American Rehab | In the midst of the worst opioid crisis in America’s history, this eight-part podcast series uncovers a type of rehab that is flourishing by turning tens of thousands of people desperate for treatment into an unpaid labor force.
At hundreds of rehabs, recovery means work without pay | More than 60,000 people per year work without pay in their drug rehab programs, often in dangerous conditions that have led to injuries and deaths. Rehab participants have picked cotton, disposed of dead animals at a zoo, stocked luxury clothing stores, labored on construction sites, in warehouses, and for Fortune 500 companies. Despite decades of documented harm, the Department of Labor has failed to stop it.
She said she’d free them from addiction. She turned them into her personal servants. | “It’s like slavery,” said Denise Cool, who was addicted to crack cocaine when a judge ordered her to the rehab in 2011, “like we were on the plantation.”
They thought they were going to rehab. They ended up in chicken plants | The worst day of Brad McGahey’s life was the day a judge decided to spare him from prison.
In secretive marijuana industry, whispers of abuse and trafficking | The trees towered above them, limbs etched in black against the night sky. He steered his pickup down a narrow path of mud and rocks and parked in front of a trailer. He tried to kiss her. She froze.
Gun-toting guards armed with poor training, little oversight | Armed security guards have become a ubiquitous presence in modern life, projecting an image of safety amid public fears of mass shootings and terrorism. But often, it’s the guards themselves who pose the threat.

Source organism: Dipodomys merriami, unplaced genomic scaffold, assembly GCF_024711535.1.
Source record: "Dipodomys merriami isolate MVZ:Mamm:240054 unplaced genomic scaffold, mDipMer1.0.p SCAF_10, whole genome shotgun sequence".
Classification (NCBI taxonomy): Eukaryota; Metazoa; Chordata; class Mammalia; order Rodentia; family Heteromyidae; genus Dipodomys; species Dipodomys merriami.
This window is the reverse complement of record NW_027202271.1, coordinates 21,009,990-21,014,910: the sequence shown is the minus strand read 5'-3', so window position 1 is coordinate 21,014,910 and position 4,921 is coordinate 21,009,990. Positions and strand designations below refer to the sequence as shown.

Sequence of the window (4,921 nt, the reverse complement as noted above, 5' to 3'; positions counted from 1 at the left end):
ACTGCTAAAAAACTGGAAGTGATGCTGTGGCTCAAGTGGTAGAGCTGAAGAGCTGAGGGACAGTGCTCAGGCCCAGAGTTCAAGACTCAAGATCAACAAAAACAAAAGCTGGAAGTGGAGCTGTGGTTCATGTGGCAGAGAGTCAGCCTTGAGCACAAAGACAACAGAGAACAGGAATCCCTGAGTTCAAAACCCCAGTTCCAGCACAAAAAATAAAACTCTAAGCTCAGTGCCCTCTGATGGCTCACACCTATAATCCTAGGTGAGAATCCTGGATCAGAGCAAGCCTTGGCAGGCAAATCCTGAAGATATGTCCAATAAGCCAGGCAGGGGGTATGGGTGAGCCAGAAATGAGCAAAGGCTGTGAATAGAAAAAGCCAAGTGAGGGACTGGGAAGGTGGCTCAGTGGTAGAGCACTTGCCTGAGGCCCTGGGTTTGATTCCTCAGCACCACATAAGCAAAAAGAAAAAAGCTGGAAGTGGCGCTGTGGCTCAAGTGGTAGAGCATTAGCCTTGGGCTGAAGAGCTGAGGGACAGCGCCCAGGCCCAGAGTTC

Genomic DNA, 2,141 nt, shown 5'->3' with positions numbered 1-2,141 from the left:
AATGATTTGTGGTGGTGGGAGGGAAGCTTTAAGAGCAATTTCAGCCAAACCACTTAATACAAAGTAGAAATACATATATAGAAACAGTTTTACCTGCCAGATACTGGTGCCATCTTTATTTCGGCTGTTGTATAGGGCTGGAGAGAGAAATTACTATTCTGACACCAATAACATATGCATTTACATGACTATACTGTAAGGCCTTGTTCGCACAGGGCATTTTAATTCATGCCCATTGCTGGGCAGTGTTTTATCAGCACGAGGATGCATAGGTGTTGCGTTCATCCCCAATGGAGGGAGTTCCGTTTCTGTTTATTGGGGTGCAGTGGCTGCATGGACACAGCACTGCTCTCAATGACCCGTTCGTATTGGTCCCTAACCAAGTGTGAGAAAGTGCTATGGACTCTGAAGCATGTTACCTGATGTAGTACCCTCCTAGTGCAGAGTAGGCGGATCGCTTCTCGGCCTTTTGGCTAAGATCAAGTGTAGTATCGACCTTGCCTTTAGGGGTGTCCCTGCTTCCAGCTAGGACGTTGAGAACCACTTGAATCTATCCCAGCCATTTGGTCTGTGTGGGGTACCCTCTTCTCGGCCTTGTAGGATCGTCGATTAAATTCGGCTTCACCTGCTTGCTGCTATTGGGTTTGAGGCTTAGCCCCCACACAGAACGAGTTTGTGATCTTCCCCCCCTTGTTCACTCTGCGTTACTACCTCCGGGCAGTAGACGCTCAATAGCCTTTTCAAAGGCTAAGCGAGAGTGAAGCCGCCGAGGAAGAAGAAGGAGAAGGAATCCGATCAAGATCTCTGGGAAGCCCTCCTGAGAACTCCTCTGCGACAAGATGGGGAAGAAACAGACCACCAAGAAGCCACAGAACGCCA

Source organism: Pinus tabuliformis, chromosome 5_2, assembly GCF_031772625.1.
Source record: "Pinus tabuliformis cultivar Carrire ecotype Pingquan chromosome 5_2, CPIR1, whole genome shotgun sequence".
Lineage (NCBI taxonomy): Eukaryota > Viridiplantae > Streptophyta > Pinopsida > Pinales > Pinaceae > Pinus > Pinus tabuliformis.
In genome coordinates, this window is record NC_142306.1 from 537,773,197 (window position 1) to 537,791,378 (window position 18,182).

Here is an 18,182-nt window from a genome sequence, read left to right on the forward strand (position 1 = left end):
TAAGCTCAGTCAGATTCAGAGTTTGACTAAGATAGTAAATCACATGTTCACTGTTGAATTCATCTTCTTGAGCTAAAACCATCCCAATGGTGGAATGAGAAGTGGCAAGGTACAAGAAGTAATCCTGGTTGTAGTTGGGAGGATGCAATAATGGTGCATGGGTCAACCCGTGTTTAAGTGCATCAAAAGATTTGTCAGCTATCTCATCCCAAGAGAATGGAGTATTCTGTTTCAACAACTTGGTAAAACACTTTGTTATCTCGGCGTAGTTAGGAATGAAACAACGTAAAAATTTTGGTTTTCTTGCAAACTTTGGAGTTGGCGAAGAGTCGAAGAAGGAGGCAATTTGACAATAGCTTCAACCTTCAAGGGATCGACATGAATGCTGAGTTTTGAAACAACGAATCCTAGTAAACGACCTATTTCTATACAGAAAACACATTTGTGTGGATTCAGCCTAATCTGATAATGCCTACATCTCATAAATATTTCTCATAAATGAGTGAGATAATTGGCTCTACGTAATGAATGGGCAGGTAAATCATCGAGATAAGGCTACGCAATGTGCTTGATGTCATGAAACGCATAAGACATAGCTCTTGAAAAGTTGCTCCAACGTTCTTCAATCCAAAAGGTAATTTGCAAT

Guard industry welcomes ex-police officers despite shady pasts | Greene lost his position at the sheriff’s department. But he did not lose his ability to don a uniform and carry a gun. He went on to become an armed guard at a suburban apartment complex, getting into fights, pulling out his gun, and escalating tensions with residents, until on Sept. 11, 2012, he shot a man to death.
Florida clubgoer’s death shows weak links in security guard licensing | Kendle called 911. “How you doing?” he greeted the dispatcher in a calm, steady voice. “There’s a shooting at Club Rol-Lexx.” “Where’s the gunman now?” “I am the gunman,” Kendle said. “I’m the security officer here.”
Shootings by security guards rarely reported, investigated | Only 12 states require security guards or their employers to report the use of their guns. And regulatory agencies monitoring armed security guards rarely discipline them or their companies for not reporting a shooting.